Aarhus University Seal

SINS 2013

The first Summer Course in Narrative Studies was held in August 2013. 35 PhDs, postdocs and seniors scholarls took part. The evaluations of the course were very positive; the overall rating of the course was 4,6 (on a scale from 1 to 5). Testimonial snippets from participants

“Truly excellent and has made a SIGNIFICANT contribution to my doctoral work. I am very grateful”

“highly skilled presenters and engaged participants”

“good balance of the different disciplines”

“great emphasis on discussion”

“The location was EXCELLENT”

“Extremely well organized. Content was very strong. This course strikes me as a significant contribution to the community”

“looking forward to attending future SINS!”, 

“would definitely want to come back and keep in touch” 

Paul Dawson

Paul Dawson is a senior lecturer at The University of New South Wales, Australia. He is an internationally recognized scholar in the fields of narrative theory and Creative Writing as an academic discipline.

Paul is the author of Creative Writing and the New Humanities (London/New York: Routledge, 2005), a comprehensive international account of the historical origins, theoretical underpinnings, and disciplinary future of Creative Writing programmes.

Paul's scholarly research focusses on narrative theory and contemporary fiction. His article, "The Return of Omniscience in Contemporary Fiction" won the 2010 prize for Best Essay in Narrative, awarded by the International Society for the Study of Narrative. He is currently working on an Australian Research Council Discovery Project (DP110100721) entitled "The return of the omniscient narrator in contemporary fiction: authorship and narrative authority in the new millennium."

Paul is also a writer of fiction and poetry. His first book of poems, Imagining Winter (Interactive Press, 2006), won the 2006 national IP Picks Best Poetry Award, and his poetry and short stories have been widely anthologised, both in Australia and overseas. 

Ruth Page

Dr. Ruth Page is lecturer at School of English at University of Leicester (UK). Her research interests bring together feminist narratology and the analysis of narratives in digital contexts. Her work is integrative in nature and seeks to open up dialogue between literary-critical and sociolinguistic traditions of narrative research.

She has published essays on postmodern British fiction, news media reports, children’s storytelling, conversational narrative, hypertext fiction, blogs and social networking sites. She is the author of Stories and Social Media (Routledge, 2012), Literary and Linguistic Approaches to Feminist Narratology (Palgrave, 2006), editor of New Perspectives on Narrative and Multimodality (Routledge, 2010) and co-editor of New Narratives: Stories and Storytelling in the Digital Age (University of Nebraska Press, 2011).

 Alexandra Georgakopoulou

Alexandra Georgakopoulou is Professor in Discourse Analysis & Sociolinguistics at King’s College, London (UK). Her research interests include: everyday conversational storytelling as social interaction and socio-cultural practice, particularly in contexts of female friendship and adolescent peer-group interaction; small stories research as a new paradigm for narrative and identities analysis; stories and new/social media engagements.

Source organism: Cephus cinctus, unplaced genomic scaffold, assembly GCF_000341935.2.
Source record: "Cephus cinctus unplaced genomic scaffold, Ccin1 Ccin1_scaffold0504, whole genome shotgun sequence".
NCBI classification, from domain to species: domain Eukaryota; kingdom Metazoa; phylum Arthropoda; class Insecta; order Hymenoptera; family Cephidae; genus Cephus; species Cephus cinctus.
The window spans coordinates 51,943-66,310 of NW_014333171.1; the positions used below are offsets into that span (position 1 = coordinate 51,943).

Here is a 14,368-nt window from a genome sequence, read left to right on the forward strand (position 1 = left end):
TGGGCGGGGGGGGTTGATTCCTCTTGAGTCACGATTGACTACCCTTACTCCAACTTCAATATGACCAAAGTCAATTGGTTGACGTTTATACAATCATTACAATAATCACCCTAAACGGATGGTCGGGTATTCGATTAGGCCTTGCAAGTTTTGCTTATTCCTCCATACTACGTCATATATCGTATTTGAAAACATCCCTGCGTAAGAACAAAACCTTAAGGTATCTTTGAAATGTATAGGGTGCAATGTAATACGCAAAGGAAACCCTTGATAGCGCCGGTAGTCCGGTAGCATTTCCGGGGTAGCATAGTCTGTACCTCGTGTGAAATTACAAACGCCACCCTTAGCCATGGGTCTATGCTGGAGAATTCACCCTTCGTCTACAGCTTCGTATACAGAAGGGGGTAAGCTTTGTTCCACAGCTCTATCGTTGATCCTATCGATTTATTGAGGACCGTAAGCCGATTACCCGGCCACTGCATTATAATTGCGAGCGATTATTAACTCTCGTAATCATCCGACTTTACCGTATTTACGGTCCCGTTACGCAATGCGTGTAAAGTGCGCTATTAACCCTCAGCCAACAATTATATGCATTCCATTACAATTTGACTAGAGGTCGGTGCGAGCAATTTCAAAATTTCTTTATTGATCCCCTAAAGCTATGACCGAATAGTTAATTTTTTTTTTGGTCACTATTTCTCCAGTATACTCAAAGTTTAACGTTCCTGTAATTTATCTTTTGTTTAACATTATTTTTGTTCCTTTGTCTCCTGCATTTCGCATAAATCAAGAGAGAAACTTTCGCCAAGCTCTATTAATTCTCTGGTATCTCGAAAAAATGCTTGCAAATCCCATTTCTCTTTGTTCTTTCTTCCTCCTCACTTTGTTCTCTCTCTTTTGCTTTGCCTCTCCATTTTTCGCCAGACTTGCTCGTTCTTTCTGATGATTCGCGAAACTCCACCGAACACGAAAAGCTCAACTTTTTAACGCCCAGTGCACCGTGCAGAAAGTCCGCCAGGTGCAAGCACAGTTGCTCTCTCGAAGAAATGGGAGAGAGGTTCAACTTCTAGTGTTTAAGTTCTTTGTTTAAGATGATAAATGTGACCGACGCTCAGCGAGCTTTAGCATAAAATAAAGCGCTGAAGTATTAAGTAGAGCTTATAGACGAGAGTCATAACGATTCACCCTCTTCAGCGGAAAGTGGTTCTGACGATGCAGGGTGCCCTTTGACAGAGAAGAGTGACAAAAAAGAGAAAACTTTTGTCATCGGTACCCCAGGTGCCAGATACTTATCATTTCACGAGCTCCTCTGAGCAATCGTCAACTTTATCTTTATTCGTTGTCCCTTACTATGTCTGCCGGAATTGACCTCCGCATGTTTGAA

Her books include: Small Stories, Interaction and Identities (John Benjamins, 2007), Discourse Analysis (with D. Goutsos, 2004, 2nd ed, Edinburgh University Press), Narrative Performances: A Study of Modern Greek Storytelling (1997) and (with Anna De Fina) Analyzing Narrative: Discourse and Sociolinguistic (Cambridge University Press, 2011). She is currently co-editing a Handbook of Narrative Analysis (with A. De Fina, Wiley-Blackwell) and a Handbook of Language & Digital Communication (with T. Spilioti, Routledge). She is on the EB of 7 international journals, including the Journal of Sociolinguistics, Narrative Inquiry, and Language@Internet


Jan Baetens

Jan Baetens is Professor in Literary and Cultural Studies at the University of Leuven (Belgium). Among his research interests on the one hand poetry and the other hand word and image relations in so-called minor genres (graphic novel, photographic novel, film novelizations). He is also a strong interest in photography, and the narrative analysis of images in general, and has worked on the use of images as illustrations in literary texts (narratives as well as poetry).

He is the author or co-author of various books and edited volumes on these subjects, most of them in French (his working language). Among them Hergé écrivain (Paris: Flammarion, 2006) and Pour le roman-photo (Brussels: Les Impressions Nouvelles, 2010). With Jean-Jean Poucel, he co-edited a double issue of Poetics Today (30:4 and 31:1) on constrained writing, a type of literature that he likes to follow in his work as a published poet (all collections in French, among for instance Slam, a 2006 book on basketball, and Autres nuages, from 2012, a book on "clouds as trees", inspired by Stieglitz's Equivalents).

Henrik Skov Nielsen

Henrik Skov Nielsen is Professor at Department of Aesthetics and Communication University of Aarhus, Denmark. He is head of the recently established “Centre for Fictionality Studies” where he is working on a project on fictionality conceived of one of the most fundamental human cognitive skills and as an ability to imagine how something might be, or can be, or would have been or simply: is not.  Simultaneously he is working on narratological research projects on the relation between authors and narrators and on unnatural narratology in the context of the research groups, NRL and “Unnatural Narratology”. 

Stefan Iversen